“Were you tortured as well?” a reporter asks Lilia at the grand reception after a hostage exchange. The aerial reconnaissance specialist is reluctant to reveal her scarred, grey, and starved body after having been held captive by Russian-backed separatists in the Donbas region for several months. After Lilia’s release, her husband, family, and country consider her a hero of the resistance movement and she is given the nickname “Butterfly”. But this is not how she sees herself. Keeping silent about her experiences of torture, humiliation, and rape, she is now expecting a child from her abuser.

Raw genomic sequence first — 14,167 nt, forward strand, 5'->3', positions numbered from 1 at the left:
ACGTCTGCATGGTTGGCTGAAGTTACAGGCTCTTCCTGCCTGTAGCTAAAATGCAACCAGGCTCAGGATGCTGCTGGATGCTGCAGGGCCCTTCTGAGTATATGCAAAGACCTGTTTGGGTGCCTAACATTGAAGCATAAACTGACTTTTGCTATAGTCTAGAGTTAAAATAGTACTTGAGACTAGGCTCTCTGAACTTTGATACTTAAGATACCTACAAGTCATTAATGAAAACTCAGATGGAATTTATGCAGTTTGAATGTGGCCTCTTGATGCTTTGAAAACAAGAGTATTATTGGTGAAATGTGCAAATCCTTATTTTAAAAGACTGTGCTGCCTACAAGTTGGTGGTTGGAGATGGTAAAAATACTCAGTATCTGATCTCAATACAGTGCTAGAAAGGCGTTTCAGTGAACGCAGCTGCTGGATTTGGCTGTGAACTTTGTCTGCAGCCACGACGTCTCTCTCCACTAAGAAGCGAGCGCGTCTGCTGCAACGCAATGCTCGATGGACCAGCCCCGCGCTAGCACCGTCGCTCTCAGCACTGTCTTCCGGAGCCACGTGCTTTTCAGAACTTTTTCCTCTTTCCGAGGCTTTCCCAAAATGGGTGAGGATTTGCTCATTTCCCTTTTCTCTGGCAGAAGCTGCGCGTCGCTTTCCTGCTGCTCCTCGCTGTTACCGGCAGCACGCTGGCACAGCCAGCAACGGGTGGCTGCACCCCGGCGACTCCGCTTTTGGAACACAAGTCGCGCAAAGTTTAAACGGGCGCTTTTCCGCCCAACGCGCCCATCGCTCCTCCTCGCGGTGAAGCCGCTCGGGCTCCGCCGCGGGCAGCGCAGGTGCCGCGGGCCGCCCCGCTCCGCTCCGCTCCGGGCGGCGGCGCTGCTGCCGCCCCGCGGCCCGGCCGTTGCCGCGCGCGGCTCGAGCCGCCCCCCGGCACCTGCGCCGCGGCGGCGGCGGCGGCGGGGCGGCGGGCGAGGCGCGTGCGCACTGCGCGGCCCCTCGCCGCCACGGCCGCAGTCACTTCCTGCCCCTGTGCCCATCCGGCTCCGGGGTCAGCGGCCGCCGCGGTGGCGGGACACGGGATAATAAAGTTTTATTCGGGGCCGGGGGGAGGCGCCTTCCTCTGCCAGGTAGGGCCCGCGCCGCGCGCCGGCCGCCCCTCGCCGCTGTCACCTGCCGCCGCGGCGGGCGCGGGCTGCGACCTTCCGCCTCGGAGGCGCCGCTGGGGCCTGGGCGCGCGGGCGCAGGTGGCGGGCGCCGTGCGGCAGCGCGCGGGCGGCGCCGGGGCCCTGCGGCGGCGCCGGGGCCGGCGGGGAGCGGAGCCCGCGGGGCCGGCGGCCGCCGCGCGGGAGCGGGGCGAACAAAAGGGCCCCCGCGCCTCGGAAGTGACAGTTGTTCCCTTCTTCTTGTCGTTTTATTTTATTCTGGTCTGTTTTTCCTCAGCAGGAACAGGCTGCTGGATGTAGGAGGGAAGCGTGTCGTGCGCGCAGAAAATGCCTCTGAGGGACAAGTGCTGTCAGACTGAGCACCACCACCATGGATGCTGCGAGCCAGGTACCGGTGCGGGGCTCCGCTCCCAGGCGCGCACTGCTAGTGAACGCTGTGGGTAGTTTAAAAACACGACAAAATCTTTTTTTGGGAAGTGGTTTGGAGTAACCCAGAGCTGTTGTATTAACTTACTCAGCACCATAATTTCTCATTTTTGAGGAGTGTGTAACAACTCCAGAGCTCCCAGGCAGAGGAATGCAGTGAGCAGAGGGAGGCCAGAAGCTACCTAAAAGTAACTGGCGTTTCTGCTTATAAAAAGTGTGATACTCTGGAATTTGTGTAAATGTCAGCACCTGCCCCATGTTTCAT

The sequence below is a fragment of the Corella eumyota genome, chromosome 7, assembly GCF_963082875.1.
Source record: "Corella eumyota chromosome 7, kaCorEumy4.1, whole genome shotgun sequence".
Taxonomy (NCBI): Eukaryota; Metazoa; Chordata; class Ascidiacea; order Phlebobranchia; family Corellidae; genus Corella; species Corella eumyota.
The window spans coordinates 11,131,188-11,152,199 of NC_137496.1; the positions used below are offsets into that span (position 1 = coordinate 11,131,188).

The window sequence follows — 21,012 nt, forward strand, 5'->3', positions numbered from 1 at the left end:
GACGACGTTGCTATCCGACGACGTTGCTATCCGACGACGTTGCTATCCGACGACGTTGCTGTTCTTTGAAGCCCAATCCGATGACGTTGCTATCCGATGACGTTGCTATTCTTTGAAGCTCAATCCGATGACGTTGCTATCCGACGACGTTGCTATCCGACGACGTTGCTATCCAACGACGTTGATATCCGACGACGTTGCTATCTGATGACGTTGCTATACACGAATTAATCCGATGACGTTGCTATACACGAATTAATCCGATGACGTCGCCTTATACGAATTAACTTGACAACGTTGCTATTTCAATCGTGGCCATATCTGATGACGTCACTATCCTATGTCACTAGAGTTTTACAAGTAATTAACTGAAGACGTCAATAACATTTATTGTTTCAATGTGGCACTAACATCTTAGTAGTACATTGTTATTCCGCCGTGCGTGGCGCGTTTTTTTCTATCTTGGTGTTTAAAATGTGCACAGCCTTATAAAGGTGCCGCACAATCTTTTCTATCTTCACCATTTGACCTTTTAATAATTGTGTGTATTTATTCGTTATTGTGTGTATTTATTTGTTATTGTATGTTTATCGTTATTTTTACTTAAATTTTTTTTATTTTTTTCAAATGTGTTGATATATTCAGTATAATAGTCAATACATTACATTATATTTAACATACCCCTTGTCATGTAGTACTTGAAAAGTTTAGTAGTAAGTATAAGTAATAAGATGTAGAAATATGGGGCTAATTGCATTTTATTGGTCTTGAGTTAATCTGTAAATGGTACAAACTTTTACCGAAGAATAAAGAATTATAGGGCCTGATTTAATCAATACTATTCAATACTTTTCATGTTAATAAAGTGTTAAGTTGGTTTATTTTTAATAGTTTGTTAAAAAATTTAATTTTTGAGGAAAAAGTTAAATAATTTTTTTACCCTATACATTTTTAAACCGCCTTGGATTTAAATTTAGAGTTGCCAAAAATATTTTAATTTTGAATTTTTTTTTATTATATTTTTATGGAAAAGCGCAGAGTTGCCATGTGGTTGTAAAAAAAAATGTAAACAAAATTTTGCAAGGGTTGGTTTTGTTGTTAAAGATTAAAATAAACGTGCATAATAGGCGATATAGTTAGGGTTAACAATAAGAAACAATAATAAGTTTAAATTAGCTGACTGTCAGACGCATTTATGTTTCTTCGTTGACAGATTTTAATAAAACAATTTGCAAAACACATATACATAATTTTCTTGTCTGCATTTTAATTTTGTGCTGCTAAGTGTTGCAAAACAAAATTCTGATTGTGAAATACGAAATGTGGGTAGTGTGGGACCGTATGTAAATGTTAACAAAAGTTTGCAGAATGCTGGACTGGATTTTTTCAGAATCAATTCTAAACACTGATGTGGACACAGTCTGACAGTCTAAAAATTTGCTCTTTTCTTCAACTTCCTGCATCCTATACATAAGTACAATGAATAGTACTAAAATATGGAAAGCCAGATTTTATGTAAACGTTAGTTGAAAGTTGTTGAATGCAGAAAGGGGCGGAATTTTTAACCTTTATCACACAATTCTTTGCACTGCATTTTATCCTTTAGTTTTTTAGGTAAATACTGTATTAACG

A quintessential work of contemporary Ukrainian cinema, Butterfly Vision is a piercing metaphor for the Ukrainian people’s self-determination and the succession of violence. Maksym Nakonechnyi’s debut film is characterised by its contextual acuteness and simultaneously by the delicacy with which it handles the protagonist: her body, her past, and her possible future. Butterfly Vision visualises Lilia’s memories (played by a stoic Rita Burkovska) with restraint – the horrors evaporate in drone footage, pixel blizzards, and flashing shots. After the film’s world premiere in the Cannes Un Certain Regard section, Nakonechnyi said: “The idea for this movie came to me back in 2018 while I was editing a documentary about Ukrainian women who were fighting in the ongoing war. One of the protagonists said that she had made a deal with her fellow combatants: they would kill her rather than let her be taken prisoner by the enemy.”